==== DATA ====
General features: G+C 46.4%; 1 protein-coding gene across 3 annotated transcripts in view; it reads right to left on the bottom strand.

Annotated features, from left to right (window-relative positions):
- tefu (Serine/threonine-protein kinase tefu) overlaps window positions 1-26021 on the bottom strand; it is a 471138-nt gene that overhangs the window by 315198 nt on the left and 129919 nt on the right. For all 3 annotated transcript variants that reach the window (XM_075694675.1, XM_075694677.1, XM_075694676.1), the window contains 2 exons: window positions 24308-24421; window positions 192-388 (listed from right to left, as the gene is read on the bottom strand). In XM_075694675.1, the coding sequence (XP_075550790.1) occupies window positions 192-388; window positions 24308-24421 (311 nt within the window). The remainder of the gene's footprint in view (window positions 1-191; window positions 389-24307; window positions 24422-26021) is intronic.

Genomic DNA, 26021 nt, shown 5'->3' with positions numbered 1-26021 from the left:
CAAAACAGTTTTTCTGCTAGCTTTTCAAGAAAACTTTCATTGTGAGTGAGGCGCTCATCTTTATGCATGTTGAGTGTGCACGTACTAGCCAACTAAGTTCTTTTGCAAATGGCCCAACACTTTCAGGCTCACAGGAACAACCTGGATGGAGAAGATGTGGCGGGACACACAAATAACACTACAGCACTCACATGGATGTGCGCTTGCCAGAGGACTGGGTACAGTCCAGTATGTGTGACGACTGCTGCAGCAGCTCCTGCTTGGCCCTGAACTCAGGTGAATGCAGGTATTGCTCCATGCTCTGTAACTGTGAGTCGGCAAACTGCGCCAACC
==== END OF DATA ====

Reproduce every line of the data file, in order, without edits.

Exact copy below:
General features: G+C 46.4%; 1 protein-coding gene across 3 annotated transcripts in view; it reads right to left on the bottom strand.

Annotated features, from left to right (window-relative positions):
- tefu (Serine/threonine-protein kinase tefu) overlaps window positions 1-26021 on the bottom strand; it is a 471138-nt gene that overhangs the window by 315198 nt on the left and 129919 nt on the right. For all 3 annotated transcript variants that reach the window (XM_075694675.1, XM_075694677.1, XM_075694676.1), the window contains 2 exons: window positions 24308-24421; window positions 192-388 (listed from right to left, as the gene is read on the bottom strand). In XM_075694675.1, the coding sequence (XP_075550790.1) occupies window positions 192-388; window positions 24308-24421 (311 nt within the window). The remainder of the gene's footprint in view (window positions 1-191; window positions 389-24307; window positions 24422-26021) is intronic.

Genomic DNA, 26021 nt, shown 5'->3' with positions numbered 1-26021 from the left:
CAAAACAGTTTTTCTGCTAGCTTTTCAAGAAAACTTTCATTGTGAGTGAGGCGCTCATCTTTATGCATGTTGAGTGTGCACGTACTAGCCAACTAAGTTCTTTTGCAAATGGCCCAACACTTTCAGGCTCACAGGAACAACCTGGATGGAGAAGATGTGGCGGGACACACAAATAACACTACAGCACTCACATGGATGTGCGCTTGCCAGAGGACTGGGTACAGTCCAGTATGTGTGACGACTGCTGCAGCAGCTCCTGCTTGGCCCTGAACTCAGGTGAATGCAGGTATTGCTCCATGCTCTGTAACTGTGAGTCGGCAAACTGCGCCAACC